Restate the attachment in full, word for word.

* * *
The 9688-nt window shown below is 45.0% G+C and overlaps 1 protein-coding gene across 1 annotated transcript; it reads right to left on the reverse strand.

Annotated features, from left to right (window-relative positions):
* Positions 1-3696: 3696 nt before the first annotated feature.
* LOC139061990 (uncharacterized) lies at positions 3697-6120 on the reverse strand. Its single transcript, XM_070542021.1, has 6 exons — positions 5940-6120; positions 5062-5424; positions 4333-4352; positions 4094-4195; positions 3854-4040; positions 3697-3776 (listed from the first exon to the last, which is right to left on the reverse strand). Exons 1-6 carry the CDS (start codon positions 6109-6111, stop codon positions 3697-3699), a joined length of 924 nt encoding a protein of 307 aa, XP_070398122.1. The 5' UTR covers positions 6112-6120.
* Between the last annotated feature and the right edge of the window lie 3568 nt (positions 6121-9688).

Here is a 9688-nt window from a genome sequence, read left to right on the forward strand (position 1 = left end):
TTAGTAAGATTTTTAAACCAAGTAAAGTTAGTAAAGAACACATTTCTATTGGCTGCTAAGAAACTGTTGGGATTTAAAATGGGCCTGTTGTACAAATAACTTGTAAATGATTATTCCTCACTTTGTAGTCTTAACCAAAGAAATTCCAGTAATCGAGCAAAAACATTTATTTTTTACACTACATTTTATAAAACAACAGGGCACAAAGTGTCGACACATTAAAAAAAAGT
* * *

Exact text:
The 9688-nt window shown below is 45.0% G+C and overlaps 1 protein-coding gene across 1 annotated transcript; it reads right to left on the reverse strand.

Annotated features, from left to right (window-relative positions):
* Positions 1-3696: 3696 nt before the first annotated feature.
* LOC139061990 (uncharacterized) lies at positions 3697-6120 on the reverse strand. Its single transcript, XM_070542021.1, has 6 exons — positions 5940-6120; positions 5062-5424; positions 4333-4352; positions 4094-4195; positions 3854-4040; positions 3697-3776 (listed from the first exon to the last, which is right to left on the reverse strand). Exons 1-6 carry the CDS (start codon positions 6109-6111, stop codon positions 3697-3699), a joined length of 924 nt encoding a protein of 307 aa, XP_070398122.1. The 5' UTR covers positions 6112-6120.
* Between the last annotated feature and the right edge of the window lie 3568 nt (positions 6121-9688).

Here is a 9688-nt window from a genome sequence, read left to right on the forward strand (position 1 = left end):
TTAGTAAGATTTTTAAACCAAGTAAAGTTAGTAAAGAACACATTTCTATTGGCTGCTAAGAAACTGTTGGGATTTAAAATGGGCCTGTTGTACAAATAACTTGTAAATGATTATTCCTCACTTTGTAGTCTTAACCAAAGAAATTCCAGTAATCGAGCAAAAACATTTATTTTTTACACTACATTTTATAAAACAACAGGGCACAAAGTGTCGACACATTAAAAAAAAGT